In certain embodiments, the instant invention is directed to a computer-implemented method of prescribing a prescription drug indicated for use in treating an indicated medical condition and for monitoring and tracking patient response to use of the prescription drug by a patient diagnosed with the indicated medical condition, the method including the steps of: (a) electronically receiving and storing, in a database, data concerning an indicated medical condition; (b) electronically receiving and storing, in a database, data concerning a prescription drug indicated for use treating the indicated medical condition; (c) electronically receiving and storing, in a database, one or more outcome data types pre-selected by one or more medical professionals; the one or more outcome data types being associated in the database with the indicated medical condition and the prescription drug; the one or more outcome data types correlating the effect of use of the prescription drug by a patient diagnosed with the indicated medical condition to the treatment of the indicated medical condition in the patient; (d) electronically receiving and storing, in a database, data concerning an outcome information monitoring device; the outcome information monitoring device being capable of obtaining patient outcome information corresponding to the one or more outcome data types; (e) electronically receiving doctor registration data from a doctor, and storing the doctor registration data in a database; the doctor registration data including information concerning the doctor; (f) electronically receiving patient registration data from at least one of the doctor and the patient, and storing the patient registration data in a database; the patient registration data including information concerning the patient; (g) electronically receiving prescription data from the doctor, and storing the prescription data in a database; the prescription data including information concerning the patient, the patient's indicated medical condition, and the prescription drug indicated for use in treating the patient's indicated medical condition; (h) electronically verifying that doctor registration data is stored in the database of step (e) for the doctor providing the prescription data of step (g); (i) if the doctor registration data is verified in step (i), causing the prescription drug to be provided to the patient as indicated by the patient's patient registration data stored in the database of step (f); the prescription drug being provided directly to the patient from a single prescription drug fulfillment source one or a plurality of times, as indicated by the prescription data stored in the database of step (g); (j) causing an outcome information monitoring device to be provided to the patient based on the outcome information monitoring device data stored in the database of step (d); (k) electronically receiving fulfillment data, and storing the fulfillment data in a database; the fulfillment data including information concerning fulfillment of the prescription drug by the single prescription drug fulfillment source of step (i); and (l) electronically receiving, from the patient, patient outcome information corresponding to the one or more outcome data types and obtained by the outcome information monitoring device provided to the patient in step (j), and storing the patient outcome information in a database; (m) electronically rendering a first graphical user interface (GUI) in response to a request by the patient, the first GUI including a text input and a text display; (n) electronically rendering a second GUI in response to request by the doctor, the second GUI including a text input a text display; (o) electronically displaying text entered in the first GUI text input in the second GUI text display; (p) electronically displaying text entered in the second GUI text input in the first GUI text display; the steps (a)-(p) being implemented in a computer system including one or more processors configured to execute one or more computer programs; and the fulfillment data and the patient outcome information being available to the doctor through one or more electronic interfaces of the computer system.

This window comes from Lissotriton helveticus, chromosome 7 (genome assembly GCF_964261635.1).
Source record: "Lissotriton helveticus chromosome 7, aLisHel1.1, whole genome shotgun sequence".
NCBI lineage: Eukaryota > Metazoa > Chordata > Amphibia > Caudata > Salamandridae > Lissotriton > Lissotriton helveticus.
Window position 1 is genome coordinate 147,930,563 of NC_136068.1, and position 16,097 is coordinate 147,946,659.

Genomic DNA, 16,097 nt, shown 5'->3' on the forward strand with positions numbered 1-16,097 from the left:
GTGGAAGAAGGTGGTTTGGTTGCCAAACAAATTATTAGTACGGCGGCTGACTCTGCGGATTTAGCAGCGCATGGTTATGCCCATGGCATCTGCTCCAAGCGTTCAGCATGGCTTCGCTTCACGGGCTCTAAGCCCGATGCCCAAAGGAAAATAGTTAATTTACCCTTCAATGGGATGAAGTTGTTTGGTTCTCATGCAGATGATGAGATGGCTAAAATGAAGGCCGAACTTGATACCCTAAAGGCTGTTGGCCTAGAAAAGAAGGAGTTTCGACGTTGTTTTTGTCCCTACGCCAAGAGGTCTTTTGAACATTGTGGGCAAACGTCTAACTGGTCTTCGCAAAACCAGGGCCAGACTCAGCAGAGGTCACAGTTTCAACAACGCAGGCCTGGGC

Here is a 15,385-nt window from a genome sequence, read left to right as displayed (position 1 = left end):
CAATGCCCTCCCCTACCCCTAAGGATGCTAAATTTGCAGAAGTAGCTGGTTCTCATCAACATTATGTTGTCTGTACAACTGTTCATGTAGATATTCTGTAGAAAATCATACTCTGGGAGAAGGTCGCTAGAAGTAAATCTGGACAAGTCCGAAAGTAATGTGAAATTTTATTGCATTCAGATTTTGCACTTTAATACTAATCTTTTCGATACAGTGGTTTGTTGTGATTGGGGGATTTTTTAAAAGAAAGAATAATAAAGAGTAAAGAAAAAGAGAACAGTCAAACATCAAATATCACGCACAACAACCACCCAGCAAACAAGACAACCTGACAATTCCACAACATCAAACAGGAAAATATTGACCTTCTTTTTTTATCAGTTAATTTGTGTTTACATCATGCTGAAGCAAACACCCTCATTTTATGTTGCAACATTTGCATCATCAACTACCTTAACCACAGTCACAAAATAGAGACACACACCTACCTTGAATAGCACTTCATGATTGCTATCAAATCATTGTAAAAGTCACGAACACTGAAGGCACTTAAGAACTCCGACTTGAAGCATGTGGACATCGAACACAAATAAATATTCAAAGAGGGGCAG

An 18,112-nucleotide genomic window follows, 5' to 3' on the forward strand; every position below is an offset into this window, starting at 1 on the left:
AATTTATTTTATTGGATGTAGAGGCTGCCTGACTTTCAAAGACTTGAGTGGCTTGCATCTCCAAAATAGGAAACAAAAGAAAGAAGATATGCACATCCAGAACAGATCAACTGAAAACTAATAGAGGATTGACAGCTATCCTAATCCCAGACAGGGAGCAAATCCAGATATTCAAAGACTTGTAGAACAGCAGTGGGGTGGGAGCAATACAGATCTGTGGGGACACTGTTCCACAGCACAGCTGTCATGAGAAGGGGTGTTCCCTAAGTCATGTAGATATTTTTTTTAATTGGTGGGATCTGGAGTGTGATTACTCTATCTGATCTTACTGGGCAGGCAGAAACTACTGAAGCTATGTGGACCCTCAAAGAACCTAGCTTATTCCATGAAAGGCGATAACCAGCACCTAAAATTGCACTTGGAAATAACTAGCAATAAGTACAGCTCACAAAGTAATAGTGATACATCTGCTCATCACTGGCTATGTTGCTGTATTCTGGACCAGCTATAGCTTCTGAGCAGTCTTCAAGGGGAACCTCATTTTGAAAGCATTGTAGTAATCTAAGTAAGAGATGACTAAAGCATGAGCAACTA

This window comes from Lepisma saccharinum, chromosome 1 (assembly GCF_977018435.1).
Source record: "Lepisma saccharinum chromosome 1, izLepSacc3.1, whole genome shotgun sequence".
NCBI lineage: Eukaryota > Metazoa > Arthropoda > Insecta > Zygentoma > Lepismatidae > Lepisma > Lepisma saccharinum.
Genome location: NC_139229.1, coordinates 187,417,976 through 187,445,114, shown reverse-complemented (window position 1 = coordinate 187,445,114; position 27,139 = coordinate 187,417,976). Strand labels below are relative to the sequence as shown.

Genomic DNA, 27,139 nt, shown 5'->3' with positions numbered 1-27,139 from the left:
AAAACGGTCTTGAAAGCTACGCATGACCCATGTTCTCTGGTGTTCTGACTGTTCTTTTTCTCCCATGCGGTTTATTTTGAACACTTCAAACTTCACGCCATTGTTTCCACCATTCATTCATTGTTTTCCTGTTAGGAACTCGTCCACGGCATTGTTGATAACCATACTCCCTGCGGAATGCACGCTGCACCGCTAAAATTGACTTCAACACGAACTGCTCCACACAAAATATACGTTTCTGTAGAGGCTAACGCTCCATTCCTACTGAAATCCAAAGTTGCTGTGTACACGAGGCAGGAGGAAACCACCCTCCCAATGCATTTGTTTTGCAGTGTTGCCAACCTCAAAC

In certain embodiments, the system includes a patient client device which renders the first GUI, a doctor client device which renders the second GUI, and one or more database servers, each of which is different from and in network communication with each other.